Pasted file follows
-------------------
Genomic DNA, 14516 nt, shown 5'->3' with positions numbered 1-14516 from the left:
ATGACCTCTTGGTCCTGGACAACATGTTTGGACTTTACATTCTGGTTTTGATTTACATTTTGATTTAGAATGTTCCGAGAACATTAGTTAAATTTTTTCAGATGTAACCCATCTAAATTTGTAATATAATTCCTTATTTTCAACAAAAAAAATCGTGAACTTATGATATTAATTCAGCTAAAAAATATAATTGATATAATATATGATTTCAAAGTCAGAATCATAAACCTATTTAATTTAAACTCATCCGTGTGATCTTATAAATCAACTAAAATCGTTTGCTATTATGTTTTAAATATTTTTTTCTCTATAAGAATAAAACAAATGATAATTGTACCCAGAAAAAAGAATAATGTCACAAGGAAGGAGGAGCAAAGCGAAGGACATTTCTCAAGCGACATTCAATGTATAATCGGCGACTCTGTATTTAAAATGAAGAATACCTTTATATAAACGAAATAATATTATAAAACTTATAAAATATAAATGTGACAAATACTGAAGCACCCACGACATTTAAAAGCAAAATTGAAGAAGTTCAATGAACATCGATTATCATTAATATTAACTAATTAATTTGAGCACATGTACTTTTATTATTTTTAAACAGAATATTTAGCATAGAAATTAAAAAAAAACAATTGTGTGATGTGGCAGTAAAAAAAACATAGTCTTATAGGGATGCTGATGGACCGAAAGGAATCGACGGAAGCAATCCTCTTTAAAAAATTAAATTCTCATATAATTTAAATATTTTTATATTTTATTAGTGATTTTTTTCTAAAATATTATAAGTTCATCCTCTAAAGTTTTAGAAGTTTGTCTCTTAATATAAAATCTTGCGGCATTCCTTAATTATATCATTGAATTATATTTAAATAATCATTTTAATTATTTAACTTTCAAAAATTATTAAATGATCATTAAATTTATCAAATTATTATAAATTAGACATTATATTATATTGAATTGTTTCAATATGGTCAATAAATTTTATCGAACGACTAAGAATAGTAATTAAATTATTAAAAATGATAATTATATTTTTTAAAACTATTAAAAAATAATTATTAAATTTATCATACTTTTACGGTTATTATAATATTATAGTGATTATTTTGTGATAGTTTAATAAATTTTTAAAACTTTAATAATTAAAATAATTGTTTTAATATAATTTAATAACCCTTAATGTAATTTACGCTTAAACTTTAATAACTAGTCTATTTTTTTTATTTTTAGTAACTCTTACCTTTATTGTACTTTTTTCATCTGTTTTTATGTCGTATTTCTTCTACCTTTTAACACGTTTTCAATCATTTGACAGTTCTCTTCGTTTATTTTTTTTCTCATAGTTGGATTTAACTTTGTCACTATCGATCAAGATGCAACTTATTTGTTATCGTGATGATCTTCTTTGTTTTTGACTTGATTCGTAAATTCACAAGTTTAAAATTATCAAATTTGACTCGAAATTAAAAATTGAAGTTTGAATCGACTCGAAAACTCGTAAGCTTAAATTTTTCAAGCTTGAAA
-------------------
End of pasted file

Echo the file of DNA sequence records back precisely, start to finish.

Genomic DNA, 14516 nt, shown 5'->3' with positions numbered 1-14516 from the left:
ATGACCTCTTGGTCCTGGACAACATGTTTGGACTTTACATTCTGGTTTTGATTTACATTTTGATTTAGAATGTTCCGAGAACATTAGTTAAATTTTTTCAGATGTAACCCATCTAAATTTGTAATATAATTCCTTATTTTCAACAAAAAAAATCGTGAACTTATGATATTAATTCAGCTAAAAAATATAATTGATATAATATATGATTTCAAAGTCAGAATCATAAACCTATTTAATTTAAACTCATCCGTGTGATCTTATAAATCAACTAAAATCGTTTGCTATTATGTTTTAAATATTTTTTTCTCTATAAGAATAAAACAAATGATAATTGTACCCAGAAAAAAGAATAATGTCACAAGGAAGGAGGAGCAAAGCGAAGGACATTTCTCAAGCGACATTCAATGTATAATCGGCGACTCTGTATTTAAAATGAAGAATACCTTTATATAAACGAAATAATATTATAAAACTTATAAAATATAAATGTGACAAATACTGAAGCACCCACGACATTTAAAAGCAAAATTGAAGAAGTTCAATGAACATCGATTATCATTAATATTAACTAATTAATTTGAGCACATGTACTTTTATTATTTTTAAACAGAATATTTAGCATAGAAATTAAAAAAAAACAATTGTGTGATGTGGCAGTAAAAAAAACATAGTCTTATAGGGATGCTGATGGACCGAAAGGAATCGACGGAAGCAATCCTCTTTAAAAAATTAAATTCTCATATAATTTAAATATTTTTATATTTTATTAGTGATTTTTTTCTAAAATATTATAAGTTCATCCTCTAAAGTTTTAGAAGTTTGTCTCTTAATATAAAATCTTGCGGCATTCCTTAATTATATCATTGAATTATATTTAAATAATCATTTTAATTATTTAACTTTCAAAAATTATTAAATGATCATTAAATTTATCAAATTATTATAAATTAGACATTATATTATATTGAATTGTTTCAATATGGTCAATAAATTTTATCGAACGACTAAGAATAGTAATTAAATTATTAAAAATGATAATTATATTTTTTAAAACTATTAAAAAATAATTATTAAATTTATCATACTTTTACGGTTATTATAATATTATAGTGATTATTTTGTGATAGTTTAATAAATTTTTAAAACTTTAATAATTAAAATAATTGTTTTAATATAATTTAATAACCCTTAATGTAATTTACGCTTAAACTTTAATAACTAGTCTATTTTTTTTATTTTTAGTAACTCTTACCTTTATTGTACTTTTTTCATCTGTTTTTATGTCGTATTTCTTCTACCTTTTAACACGTTTTCAATCATTTGACAGTTCTCTTCGTTTATTTTTTTTCTCATAGTTGGATTTAACTTTGTCACTATCGATCAAGATGCAACTTATTTGTTATCGTGATGATCTTCTTTGTTTTTGACTTGATTCGTAAATTCACAAGTTTAAAATTATCAAATTTGACTCGAAATTAAAAATTGAAGTTTGAATCGACTCGAAAACTCGTAAGCTTAAATTTTTCAAGCTTGAAA